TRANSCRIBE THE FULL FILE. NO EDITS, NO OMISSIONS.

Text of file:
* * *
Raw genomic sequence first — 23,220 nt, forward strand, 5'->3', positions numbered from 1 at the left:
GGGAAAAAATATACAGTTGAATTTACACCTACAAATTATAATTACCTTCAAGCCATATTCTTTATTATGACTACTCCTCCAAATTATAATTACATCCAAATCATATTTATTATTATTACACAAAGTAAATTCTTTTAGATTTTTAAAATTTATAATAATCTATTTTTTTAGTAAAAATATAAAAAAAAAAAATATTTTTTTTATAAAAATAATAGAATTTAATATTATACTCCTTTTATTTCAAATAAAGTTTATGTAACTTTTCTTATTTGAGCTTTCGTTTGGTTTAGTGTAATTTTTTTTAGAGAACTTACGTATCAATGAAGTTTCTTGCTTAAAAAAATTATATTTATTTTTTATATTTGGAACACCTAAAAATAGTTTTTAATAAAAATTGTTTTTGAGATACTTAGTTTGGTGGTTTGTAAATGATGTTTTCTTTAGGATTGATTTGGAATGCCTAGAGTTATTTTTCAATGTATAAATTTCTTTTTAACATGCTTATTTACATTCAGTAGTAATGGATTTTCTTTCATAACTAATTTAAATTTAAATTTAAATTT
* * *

Raw genomic sequence first — 23,220 nt, forward strand, 5'->3', positions numbered from 1 at the left:
GGGAAAAAATATACAGTTGAATTTACACCTACAAATTATAATTACCTTCAAGCCATATTCTTTATTATGACTACTCCTCCAAATTATAATTACATCCAAATCATATTTATTATTATTACACAAAGTAAATTCTTTTAGATTTTTAAAATTTATAATAATCTATTTTTTTAGTAAAAATATAAAAAAAAAAAATATTTTTTTTATAAAAATAATAGAATTTAATATTATACTCCTTTTATTTCAAATAAAGTTTATGTAACTTTTCTTATTTGAGCTTTCGTTTGGTTTAGTGTAATTTTTTTTAGAGAACTTACGTATCAATGAAGTTTCTTGCTTAAAAAAATTATATTTATTTTTTATATTTGGAACACCTAAAAATAGTTTTTAATAAAAATTGTTTTTGAGATACTTAGTTTGGTGGTTTGTAAATGATGTTTTCTTTAGGATTGATTTGGAATGCCTAGAGTTATTTTTCAATGTATAAATTTCTTTTTAACATGCTTATTTACATTCAGTAGTAATGGATTTTCTTTCATAACTAATTTAAATTTAAATTTAAATTT